Morgan Sparks, who helped make the transistor a reality, passed away this week at his daughter's home. He was 91.
Sparks' death was confirmed by the Sandia National Laboratories , where Sparks served as director.
While Sparks wasn't directly involved in the invention of the transistor at Bell Labs , he joined the group led by William Shockley, who invented the transistor along with John Bardeen and Walter Houser Brattain.
Sparks was credited, however, with building the first "practical" transistor, taking the theoretical concept and turning it into an actual device. Sparks helped or created most of the so-called junction transistors, developing the necessary crystals. Transistors, of course, are the foundation of the integrated circuit, the basis of all computer chips today.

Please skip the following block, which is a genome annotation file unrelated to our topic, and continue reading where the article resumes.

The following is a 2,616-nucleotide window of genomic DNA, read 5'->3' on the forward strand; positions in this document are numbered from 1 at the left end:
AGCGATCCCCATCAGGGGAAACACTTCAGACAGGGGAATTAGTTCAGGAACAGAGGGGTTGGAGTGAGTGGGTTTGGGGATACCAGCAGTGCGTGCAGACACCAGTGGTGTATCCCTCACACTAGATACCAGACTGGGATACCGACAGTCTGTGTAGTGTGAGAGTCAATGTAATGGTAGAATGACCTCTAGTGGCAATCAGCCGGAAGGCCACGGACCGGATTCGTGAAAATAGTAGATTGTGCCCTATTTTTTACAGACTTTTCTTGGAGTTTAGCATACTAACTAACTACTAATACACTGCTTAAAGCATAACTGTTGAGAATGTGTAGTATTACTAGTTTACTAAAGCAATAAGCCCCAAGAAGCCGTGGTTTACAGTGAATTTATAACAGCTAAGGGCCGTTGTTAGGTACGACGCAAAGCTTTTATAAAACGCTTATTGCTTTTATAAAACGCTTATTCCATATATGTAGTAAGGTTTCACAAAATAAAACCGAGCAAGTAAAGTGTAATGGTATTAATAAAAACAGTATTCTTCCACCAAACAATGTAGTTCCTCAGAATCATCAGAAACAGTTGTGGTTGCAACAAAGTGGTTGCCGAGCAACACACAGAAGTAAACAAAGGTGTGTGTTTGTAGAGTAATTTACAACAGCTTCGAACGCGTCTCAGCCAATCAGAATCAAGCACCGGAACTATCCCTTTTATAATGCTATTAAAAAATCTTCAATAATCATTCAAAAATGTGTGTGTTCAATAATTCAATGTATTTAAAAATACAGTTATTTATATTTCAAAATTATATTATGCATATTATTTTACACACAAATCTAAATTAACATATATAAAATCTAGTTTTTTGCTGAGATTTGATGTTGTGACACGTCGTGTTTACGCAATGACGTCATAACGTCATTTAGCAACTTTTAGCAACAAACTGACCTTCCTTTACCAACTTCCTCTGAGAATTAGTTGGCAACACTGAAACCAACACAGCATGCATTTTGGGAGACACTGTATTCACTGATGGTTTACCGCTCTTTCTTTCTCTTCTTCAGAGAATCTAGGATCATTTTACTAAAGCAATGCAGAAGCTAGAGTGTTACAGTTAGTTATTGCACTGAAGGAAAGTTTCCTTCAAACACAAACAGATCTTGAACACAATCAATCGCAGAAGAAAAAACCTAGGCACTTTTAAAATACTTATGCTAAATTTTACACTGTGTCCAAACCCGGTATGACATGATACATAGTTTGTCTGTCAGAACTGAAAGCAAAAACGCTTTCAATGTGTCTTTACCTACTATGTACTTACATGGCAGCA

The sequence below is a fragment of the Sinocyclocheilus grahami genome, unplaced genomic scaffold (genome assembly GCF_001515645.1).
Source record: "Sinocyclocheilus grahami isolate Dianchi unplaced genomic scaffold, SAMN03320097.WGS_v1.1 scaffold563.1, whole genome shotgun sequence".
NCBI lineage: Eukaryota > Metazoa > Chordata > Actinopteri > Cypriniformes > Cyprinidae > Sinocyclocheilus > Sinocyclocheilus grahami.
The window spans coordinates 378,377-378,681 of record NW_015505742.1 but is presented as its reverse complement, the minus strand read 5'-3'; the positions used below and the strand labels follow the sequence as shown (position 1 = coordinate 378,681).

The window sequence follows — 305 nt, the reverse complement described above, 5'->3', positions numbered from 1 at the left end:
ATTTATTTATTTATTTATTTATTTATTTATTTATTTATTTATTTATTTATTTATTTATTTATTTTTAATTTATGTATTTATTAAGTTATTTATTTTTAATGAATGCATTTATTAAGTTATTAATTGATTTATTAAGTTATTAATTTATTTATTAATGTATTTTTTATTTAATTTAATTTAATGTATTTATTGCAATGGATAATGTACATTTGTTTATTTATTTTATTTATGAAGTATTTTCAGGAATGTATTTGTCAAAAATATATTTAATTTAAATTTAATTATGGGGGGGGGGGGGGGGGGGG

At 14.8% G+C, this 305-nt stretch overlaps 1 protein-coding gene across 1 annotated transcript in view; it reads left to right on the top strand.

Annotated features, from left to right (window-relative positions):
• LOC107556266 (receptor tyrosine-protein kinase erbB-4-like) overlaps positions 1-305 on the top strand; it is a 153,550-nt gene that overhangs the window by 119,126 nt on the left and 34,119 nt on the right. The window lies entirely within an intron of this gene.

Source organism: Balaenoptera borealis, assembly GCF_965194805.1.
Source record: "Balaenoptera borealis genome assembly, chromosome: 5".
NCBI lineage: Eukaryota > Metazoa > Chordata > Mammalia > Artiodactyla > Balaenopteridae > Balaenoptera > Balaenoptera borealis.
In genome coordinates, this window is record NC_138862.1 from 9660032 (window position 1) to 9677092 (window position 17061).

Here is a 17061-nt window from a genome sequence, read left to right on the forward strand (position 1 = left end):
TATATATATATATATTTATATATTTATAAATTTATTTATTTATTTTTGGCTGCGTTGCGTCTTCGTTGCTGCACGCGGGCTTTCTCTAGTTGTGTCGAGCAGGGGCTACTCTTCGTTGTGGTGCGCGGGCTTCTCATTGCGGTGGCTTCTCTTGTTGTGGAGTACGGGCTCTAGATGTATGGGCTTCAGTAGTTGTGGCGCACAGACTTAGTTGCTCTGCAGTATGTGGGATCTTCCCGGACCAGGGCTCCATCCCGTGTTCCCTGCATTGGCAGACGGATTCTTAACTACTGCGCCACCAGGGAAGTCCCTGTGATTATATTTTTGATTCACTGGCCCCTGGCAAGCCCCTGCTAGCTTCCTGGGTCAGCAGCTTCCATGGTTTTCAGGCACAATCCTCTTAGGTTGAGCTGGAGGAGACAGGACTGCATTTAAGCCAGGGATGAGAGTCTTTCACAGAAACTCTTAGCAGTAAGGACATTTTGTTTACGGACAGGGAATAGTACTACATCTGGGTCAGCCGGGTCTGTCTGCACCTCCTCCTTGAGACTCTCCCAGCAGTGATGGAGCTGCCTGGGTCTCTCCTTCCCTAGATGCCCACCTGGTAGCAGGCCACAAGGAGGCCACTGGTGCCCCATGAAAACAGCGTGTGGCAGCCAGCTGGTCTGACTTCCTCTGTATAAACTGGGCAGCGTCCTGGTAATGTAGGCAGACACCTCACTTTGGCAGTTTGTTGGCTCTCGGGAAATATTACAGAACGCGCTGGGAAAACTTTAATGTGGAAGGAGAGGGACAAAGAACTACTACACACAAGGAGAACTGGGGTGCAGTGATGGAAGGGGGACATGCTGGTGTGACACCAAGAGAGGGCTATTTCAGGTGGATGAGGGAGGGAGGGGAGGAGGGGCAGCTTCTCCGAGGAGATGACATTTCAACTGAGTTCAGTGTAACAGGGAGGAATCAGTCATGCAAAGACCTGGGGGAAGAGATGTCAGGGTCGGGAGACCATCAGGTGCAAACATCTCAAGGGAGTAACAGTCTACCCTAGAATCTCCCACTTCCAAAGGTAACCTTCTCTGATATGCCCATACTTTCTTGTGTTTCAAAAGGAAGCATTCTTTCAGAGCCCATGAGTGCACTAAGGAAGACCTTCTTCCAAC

Sparks worked at Bell Labs for 30 years, eventually moving to Sandia National Laboratories, where he served as Sandia Labs director from 1972 until his retirement in 1981.
"Morgan was president when I was a young staff member at Sandia," according to a statement released by Tom Hunter, the current director of the Sandia National Labs. "He set the framework for Sandia to become a multiprogram lab. He was widely recognized for his ability to engage the Labs in many new areas that proved to be important for our future. He was also a great supporter of the country and the University of New Mexico. He made a big impact on all of us. I spent some time with him at the Nevada Test Site in the early '70s. He was a credit to the lab and, true to our mission, provided exceptional service to the nation."
god bless him coz withour him we probably would not ave had computers